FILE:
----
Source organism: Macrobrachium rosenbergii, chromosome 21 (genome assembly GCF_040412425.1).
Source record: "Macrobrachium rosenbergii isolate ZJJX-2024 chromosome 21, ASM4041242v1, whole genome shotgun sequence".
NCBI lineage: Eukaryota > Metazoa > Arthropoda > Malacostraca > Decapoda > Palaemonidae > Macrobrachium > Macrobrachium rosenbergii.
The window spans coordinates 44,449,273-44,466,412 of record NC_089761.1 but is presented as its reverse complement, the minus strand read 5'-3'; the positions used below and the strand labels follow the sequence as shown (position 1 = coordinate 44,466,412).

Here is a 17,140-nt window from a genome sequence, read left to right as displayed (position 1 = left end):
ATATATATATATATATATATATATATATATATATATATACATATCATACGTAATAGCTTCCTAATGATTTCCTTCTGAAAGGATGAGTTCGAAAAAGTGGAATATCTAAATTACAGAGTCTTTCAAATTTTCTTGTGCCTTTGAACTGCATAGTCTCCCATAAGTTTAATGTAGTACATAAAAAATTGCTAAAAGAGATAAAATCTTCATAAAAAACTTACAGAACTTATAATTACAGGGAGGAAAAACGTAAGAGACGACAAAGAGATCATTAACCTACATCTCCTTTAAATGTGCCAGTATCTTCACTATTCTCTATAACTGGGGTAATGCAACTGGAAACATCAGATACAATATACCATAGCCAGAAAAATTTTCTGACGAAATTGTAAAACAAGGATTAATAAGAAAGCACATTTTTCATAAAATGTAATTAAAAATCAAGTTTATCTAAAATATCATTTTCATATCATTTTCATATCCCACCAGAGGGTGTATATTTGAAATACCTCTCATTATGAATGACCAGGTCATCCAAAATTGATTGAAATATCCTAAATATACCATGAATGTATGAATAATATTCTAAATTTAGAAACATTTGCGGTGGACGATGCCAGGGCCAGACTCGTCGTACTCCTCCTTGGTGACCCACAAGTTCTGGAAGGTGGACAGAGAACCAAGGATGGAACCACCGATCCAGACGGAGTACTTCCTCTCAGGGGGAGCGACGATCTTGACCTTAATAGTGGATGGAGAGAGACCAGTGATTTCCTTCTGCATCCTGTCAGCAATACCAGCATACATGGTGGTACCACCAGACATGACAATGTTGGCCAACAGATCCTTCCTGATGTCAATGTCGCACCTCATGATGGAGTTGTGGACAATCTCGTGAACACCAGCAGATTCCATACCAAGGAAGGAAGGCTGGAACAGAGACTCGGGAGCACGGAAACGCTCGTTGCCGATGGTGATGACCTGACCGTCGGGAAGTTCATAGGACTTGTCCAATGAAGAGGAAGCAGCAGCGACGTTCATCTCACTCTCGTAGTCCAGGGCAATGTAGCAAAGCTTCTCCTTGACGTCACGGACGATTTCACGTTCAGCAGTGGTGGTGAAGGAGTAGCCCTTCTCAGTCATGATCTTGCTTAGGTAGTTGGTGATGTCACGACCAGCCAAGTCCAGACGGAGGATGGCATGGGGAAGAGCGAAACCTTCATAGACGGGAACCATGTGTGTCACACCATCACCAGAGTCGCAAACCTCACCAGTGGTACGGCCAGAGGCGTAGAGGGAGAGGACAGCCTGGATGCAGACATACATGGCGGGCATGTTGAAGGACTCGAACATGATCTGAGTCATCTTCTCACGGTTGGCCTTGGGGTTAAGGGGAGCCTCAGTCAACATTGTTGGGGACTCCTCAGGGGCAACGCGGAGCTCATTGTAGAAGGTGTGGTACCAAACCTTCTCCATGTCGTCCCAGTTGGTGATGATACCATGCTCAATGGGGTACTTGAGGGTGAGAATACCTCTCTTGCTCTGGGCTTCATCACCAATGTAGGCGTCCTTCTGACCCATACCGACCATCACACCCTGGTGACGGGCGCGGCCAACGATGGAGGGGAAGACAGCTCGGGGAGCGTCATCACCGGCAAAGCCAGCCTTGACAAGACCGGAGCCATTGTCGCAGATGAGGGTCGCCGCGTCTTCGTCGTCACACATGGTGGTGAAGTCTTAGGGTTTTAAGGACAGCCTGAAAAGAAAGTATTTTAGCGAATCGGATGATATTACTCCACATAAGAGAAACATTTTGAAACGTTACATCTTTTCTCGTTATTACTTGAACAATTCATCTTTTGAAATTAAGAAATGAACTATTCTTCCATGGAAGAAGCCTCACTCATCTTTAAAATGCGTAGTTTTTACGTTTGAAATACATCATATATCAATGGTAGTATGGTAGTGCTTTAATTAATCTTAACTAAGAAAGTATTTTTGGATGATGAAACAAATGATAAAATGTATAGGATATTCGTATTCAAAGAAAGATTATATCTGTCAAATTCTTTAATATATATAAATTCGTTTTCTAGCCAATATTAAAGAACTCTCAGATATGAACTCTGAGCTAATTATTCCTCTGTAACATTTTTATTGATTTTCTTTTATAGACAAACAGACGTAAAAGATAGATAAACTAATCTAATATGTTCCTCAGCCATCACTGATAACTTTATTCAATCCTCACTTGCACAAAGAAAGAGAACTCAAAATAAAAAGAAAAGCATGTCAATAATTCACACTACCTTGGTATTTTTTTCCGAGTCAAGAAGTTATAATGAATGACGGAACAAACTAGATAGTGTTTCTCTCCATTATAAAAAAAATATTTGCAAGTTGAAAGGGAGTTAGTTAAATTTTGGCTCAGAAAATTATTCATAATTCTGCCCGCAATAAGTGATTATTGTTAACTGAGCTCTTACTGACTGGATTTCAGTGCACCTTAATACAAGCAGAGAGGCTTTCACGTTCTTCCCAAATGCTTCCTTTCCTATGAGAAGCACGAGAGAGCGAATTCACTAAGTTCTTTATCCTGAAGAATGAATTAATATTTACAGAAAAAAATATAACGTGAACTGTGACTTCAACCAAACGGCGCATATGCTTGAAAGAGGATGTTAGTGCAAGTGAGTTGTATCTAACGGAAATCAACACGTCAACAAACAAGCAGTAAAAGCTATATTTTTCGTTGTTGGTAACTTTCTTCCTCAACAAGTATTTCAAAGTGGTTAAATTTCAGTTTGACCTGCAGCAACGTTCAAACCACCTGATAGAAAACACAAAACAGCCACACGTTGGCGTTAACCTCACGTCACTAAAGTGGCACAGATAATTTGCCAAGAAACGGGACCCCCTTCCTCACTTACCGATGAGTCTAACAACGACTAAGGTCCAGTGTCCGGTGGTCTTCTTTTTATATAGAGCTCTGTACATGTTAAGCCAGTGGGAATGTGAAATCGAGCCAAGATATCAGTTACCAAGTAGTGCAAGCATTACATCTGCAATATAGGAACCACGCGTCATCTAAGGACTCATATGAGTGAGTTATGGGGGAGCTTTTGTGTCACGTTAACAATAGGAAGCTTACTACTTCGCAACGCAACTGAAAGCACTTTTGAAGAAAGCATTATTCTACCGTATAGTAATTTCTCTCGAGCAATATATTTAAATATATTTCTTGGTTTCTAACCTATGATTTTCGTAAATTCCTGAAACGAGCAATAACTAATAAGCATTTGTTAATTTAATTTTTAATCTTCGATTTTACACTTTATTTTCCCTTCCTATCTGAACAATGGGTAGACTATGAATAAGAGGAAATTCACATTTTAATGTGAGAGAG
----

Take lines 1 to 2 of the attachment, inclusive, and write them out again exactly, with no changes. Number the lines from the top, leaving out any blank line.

Source organism: Macrobrachium rosenbergii, chromosome 21 (genome assembly GCF_040412425.1).
Source record: "Macrobrachium rosenbergii isolate ZJJX-2024 chromosome 21, ASM4041242v1, whole genome shotgun sequence".